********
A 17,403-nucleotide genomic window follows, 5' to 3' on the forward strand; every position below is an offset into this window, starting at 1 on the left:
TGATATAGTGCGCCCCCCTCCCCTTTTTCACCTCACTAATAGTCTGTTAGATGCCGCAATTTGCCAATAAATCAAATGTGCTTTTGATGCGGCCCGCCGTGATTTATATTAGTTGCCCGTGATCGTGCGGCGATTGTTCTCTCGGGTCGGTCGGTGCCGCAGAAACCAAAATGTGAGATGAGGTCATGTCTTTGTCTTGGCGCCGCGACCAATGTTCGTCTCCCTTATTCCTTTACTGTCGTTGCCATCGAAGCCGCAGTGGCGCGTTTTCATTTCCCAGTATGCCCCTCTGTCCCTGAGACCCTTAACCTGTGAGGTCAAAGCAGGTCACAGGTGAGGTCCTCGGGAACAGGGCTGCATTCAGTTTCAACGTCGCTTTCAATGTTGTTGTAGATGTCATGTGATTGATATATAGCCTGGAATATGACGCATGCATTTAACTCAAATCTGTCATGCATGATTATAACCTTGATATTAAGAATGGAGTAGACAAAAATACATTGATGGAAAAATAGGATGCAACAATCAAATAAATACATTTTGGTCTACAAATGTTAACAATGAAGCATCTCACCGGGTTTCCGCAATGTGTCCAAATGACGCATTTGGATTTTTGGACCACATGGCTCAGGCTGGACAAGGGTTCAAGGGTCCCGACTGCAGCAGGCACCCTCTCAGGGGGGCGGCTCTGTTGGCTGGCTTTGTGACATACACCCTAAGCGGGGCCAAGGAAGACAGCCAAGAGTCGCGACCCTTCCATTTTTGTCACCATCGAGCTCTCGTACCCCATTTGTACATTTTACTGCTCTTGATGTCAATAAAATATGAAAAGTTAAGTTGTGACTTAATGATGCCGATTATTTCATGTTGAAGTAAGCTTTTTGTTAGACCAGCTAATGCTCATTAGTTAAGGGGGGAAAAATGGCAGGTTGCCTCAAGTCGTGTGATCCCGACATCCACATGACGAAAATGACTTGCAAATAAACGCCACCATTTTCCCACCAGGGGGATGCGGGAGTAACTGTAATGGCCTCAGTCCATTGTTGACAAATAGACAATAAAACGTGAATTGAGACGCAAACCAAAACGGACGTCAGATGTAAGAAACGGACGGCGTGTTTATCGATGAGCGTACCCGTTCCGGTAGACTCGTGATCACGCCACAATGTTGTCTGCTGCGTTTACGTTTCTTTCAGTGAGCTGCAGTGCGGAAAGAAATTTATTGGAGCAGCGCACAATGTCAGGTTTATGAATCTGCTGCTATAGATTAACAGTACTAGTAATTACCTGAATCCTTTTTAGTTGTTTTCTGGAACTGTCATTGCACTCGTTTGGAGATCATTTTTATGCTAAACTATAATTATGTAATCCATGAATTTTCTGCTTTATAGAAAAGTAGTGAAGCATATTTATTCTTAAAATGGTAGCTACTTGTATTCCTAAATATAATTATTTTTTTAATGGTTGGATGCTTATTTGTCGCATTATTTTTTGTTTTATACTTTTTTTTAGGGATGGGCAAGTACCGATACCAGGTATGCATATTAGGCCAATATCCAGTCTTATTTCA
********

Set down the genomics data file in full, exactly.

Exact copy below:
A 17,403-nucleotide genomic window follows, 5' to 3' on the forward strand; every position below is an offset into this window, starting at 1 on the left:
TGATATAGTGCGCCCCCCTCCCCTTTTTCACCTCACTAATAGTCTGTTAGATGCCGCAATTTGCCAATAAATCAAATGTGCTTTTGATGCGGCCCGCCGTGATTTATATTAGTTGCCCGTGATCGTGCGGCGATTGTTCTCTCGGGTCGGTCGGTGCCGCAGAAACCAAAATGTGAGATGAGGTCATGTCTTTGTCTTGGCGCCGCGACCAATGTTCGTCTCCCTTATTCCTTTACTGTCGTTGCCATCGAAGCCGCAGTGGCGCGTTTTCATTTCCCAGTATGCCCCTCTGTCCCTGAGACCCTTAACCTGTGAGGTCAAAGCAGGTCACAGGTGAGGTCCTCGGGAACAGGGCTGCATTCAGTTTCAACGTCGCTTTCAATGTTGTTGTAGATGTCATGTGATTGATATATAGCCTGGAATATGACGCATGCATTTAACTCAAATCTGTCATGCATGATTATAACCTTGATATTAAGAATGGAGTAGACAAAAATACATTGATGGAAAAATAGGATGCAACAATCAAATAAATACATTTTGGTCTACAAATGTTAACAATGAAGCATCTCACCGGGTTTCCGCAATGTGTCCAAATGACGCATTTGGATTTTTGGACCACATGGCTCAGGCTGGACAAGGGTTCAAGGGTCCCGACTGCAGCAGGCACCCTCTCAGGGGGGCGGCTCTGTTGGCTGGCTTTGTGACATACACCCTAAGCGGGGCCAAGGAAGACAGCCAAGAGTCGCGACCCTTCCATTTTTGTCACCATCGAGCTCTCGTACCCCATTTGTACATTTTACTGCTCTTGATGTCAATAAAATATGAAAAGTTAAGTTGTGACTTAATGATGCCGATTATTTCATGTTGAAGTAAGCTTTTTGTTAGACCAGCTAATGCTCATTAGTTAAGGGGGGAAAAATGGCAGGTTGCCTCAAGTCGTGTGATCCCGACATCCACATGACGAAAATGACTTGCAAATAAACGCCACCATTTTCCCACCAGGGGGATGCGGGAGTAACTGTAATGGCCTCAGTCCATTGTTGACAAATAGACAATAAAACGTGAATTGAGACGCAAACCAAAACGGACGTCAGATGTAAGAAACGGACGGCGTGTTTATCGATGAGCGTACCCGTTCCGGTAGACTCGTGATCACGCCACAATGTTGTCTGCTGCGTTTACGTTTCTTTCAGTGAGCTGCAGTGCGGAAAGAAATTTATTGGAGCAGCGCACAATGTCAGGTTTATGAATCTGCTGCTATAGATTAACAGTACTAGTAATTACCTGAATCCTTTTTAGTTGTTTTCTGGAACTGTCATTGCACTCGTTTGGAGATCATTTTTATGCTAAACTATAATTATGTAATCCATGAATTTTCTGCTTTATAGAAAAGTAGTGAAGCATATTTATTCTTAAAATGGTAGCTACTTGTATTCCTAAATATAATTATTTTTTTAATGGTTGGATGCTTATTTGTCGCATTATTTTTTGTTTTATACTTTTTTTTAGGGATGGGCAAGTACCGATACCAGGTATGCATATTAGGCCAATATCCAGTCTTATTTCA